India has approximately 112.5 GW/year capacity for manufacturing solar PV cells and modules in the pipeline at various stages of development. However, India still has import dependence in solar panels due to insufficient domestic manufacturing capacity and rising costs of domestic solar PV panels.

The import dependence in solar PVs is a major cause of concern to address, which is the focus of this report. Delayed projects due to supply chain disruptions caused by COVID-19, financing challenges due to the Basic Custom Duty imposing a 40% duty on imported modules and 25% on cells, and an underdeveloped rooftop market are among the major issues.

Report methodology and trade analysis

TPCI’s research team had a two-pronged approach to this report. Firstly, the team analysed trade data mapping India’s import dependence:

a) Across the overall solar energy value chain

b) Analysis specific to solar photovoltaic cells

While polysilicon is a critical raw material in the production of solar modules accounting for around 50% of the cost, India has a high import dependence here. According to an analysis by CarbonCopy, around 12,000 tonnes of polysilicon is required for making 4 GW modules. Of late, some Indian companies are gearing up in the realm of polysilicon production, including Reliance New Energy Solar, Adani Infrastructure & Developers and Shirdi Sai Electricals.

Major issues in this sector are competition with seasoned Chinese suppliers and unreliable power supply. The manufacturing process of polysilicon is quite complex, and it requires an investment of US$ 100-150 million to produce 1 GW solar modules.

However, with boost in domestic demand, the business is increasingly becoming viable. Even if Indian manufacturing cost is higher than China by $3 per kg, the cost difference would translate to 0.9 cents per watt, which could be completely subsumed by the benefits of freight cost saving and integrated manufacturing units.

China has around 97% of global solar wafer manufacturing capacity and 85% of polysilicon manufacturing capacity. Last year, Adani Solar announced the manufacturing of large-sized monocrystalline silicon ingots for M10 and G12 wafers, making it the first such plant. Reliance New Energy Solar invested US$29 million in German wafer manufacturer, NexWafe and aims to leverage the latter’s proprietary technology to build large-scale wafer manufacturing capabilities in India.

While current capacities in wafers and polysilicon are virtually non-existent, the IEEFA/JMK report predicts that the situation could change very quickly, considering that India aims to build its presence across the value chain of solar PV in the next 2-3 years. Polysilicon and ingot capacity is expected to go mainstream only by 2026.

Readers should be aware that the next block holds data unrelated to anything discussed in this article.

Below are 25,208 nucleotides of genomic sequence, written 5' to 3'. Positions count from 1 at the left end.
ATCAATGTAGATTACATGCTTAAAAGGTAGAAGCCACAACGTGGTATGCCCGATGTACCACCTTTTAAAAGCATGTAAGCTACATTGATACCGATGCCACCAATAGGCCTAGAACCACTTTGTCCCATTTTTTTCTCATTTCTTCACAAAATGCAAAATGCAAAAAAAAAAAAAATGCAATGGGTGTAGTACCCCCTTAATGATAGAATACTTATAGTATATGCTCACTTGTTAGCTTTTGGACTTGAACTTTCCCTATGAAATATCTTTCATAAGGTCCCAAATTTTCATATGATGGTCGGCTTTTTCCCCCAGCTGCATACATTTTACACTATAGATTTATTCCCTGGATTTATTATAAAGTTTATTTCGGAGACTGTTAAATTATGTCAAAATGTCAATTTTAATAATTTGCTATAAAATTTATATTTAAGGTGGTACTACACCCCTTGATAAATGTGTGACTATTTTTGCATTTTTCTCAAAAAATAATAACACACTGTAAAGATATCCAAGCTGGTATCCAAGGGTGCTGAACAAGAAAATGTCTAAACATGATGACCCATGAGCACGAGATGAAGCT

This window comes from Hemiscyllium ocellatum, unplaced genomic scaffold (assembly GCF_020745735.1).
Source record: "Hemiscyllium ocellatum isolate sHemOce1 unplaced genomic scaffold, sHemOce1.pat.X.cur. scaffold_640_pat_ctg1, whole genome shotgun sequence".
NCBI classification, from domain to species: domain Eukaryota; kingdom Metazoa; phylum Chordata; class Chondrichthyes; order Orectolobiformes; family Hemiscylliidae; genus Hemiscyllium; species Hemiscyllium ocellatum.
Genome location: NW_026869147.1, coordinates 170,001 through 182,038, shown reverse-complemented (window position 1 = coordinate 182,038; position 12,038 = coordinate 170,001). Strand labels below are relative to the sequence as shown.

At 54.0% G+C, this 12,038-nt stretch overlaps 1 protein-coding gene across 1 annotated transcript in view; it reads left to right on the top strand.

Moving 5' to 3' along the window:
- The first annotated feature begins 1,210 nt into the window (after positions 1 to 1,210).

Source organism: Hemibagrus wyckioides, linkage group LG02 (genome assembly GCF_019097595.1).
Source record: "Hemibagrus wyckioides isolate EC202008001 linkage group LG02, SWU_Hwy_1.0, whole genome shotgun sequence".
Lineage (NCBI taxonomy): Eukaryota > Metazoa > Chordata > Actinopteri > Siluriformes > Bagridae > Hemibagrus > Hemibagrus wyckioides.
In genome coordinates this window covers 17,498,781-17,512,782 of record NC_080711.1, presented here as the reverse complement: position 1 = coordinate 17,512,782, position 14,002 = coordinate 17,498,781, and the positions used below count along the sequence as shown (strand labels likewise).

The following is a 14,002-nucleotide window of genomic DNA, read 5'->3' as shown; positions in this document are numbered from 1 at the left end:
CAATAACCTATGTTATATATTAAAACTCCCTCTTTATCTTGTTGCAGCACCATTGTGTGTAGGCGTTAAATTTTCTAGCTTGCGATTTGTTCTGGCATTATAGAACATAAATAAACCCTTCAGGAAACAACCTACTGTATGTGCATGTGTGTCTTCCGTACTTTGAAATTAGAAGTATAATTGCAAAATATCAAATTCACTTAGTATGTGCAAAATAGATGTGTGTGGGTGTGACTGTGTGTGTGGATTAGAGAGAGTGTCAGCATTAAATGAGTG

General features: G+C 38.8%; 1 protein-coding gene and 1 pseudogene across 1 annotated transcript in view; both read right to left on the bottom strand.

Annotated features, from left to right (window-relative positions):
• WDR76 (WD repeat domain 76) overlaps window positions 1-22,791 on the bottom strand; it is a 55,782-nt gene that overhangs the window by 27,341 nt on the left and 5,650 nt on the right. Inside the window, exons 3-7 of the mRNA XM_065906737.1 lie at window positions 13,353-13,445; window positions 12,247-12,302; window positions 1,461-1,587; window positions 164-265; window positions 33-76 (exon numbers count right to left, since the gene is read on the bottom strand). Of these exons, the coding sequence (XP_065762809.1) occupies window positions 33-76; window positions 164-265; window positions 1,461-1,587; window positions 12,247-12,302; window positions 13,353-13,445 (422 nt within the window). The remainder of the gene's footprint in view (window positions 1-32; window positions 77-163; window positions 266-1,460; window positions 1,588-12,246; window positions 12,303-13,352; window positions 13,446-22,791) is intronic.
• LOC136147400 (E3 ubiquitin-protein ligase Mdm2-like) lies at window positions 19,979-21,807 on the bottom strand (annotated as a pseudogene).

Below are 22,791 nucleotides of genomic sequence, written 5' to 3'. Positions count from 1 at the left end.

India has a small surplus now in solar PV panel manufacturing (HS 85414300). A number of players are now involved in solar panel manufacturing presently, including Tata Solar, Adani Solar, Servotec Power Systems, Waree Energies, Vikram Solar, etc. A total integrated capacity of 8737 MW was allocated under Tranche-I of the Solar PLI Scheme, in November-December, 2022. Considering the two tranches together, the total domestic solar PV module manufacturing capacity allocated under the Scheme is 48,337 MW, with a cumulative support of over Rs. 18,500 crore by the Government.

Table 4.1 India’s trade analysis (product segments from solar PV to electric grid)

Product Name HS Code HS Description Exports in 2022 (US$ million) 4-year export CAGR Imports in 2022 (US$ million) 4-year import CAGR Trade balance 2022
(US$ million)
Solar equipment (total) 3,430.38 8,073.26 -4,642.88
Charge Controller 853710 Boards, cabinets, etc apparatus for electric control/distribution… 508.36 7.85% 847.06 10.62% -338.7
Battery Bank 850760 Lithium-ion accumulators (excl. spent) 76.24 96.82% 2565.34 23.77% -2,489.1
Utility meter 902790 Microtomes; parts and accessories of instruments and apparatus… 46 0.00% 358.03 3.00% -312.04
902730 Spectrometers, spectrophotometers and spectrographs… 12.76 0.68% 171.07 -0.11% -158.32
Solar PV cells and panels 854140 Photosensitive semiconductor devices, whether or not assembled in panels 164.55* 41% 4,167.4* -2% -4002.6
854143 Photovoltaic cells assembled in modules or made up into panels 1,031.38^ NA 943.52^ NA 87.88
Charge Controller 903289 Regulating or controlling instruments & apparatus 242.4 3.26% 757.11 5.59% -514.72
Inverter 850440 Static converters 1,663.73 20.68% 1,585.67 9.25% 78.06

Source: ITC Trade Map, *Data for 2021, as 2022 data is not available; NA: data not available/irrelevant; ^Data for 2022-23 from DGCIS

In fact, solar PV modules have witnessed a drastic ramp up in manufacturing capabilities over the past few months. According to a report by ICRA, India exported US$ 1.03 billion worth of solar cells and PV modules in 2023. This has been propelled largely by the US market, which accounted for around 97% of exports and has put restrictions on module imports from China.

A report by IEEFA projects that India’s solar PV manufacturing is emerging as a potent force, expected to reach 110 gigawatts by 2026. At this stage, India should be able to achieve self-sufficiency and also aggressively explore the export market.

Strategic roadmap for improving import dependence

Following extensive industry consultations, we have formulated a comprehensive analysis of the factors contributing to import dependence in the solar PV sector, along with a strategic roadmap for mitigating this reliance, building strong capability and emerging as a potential solar PV hub across the value chain: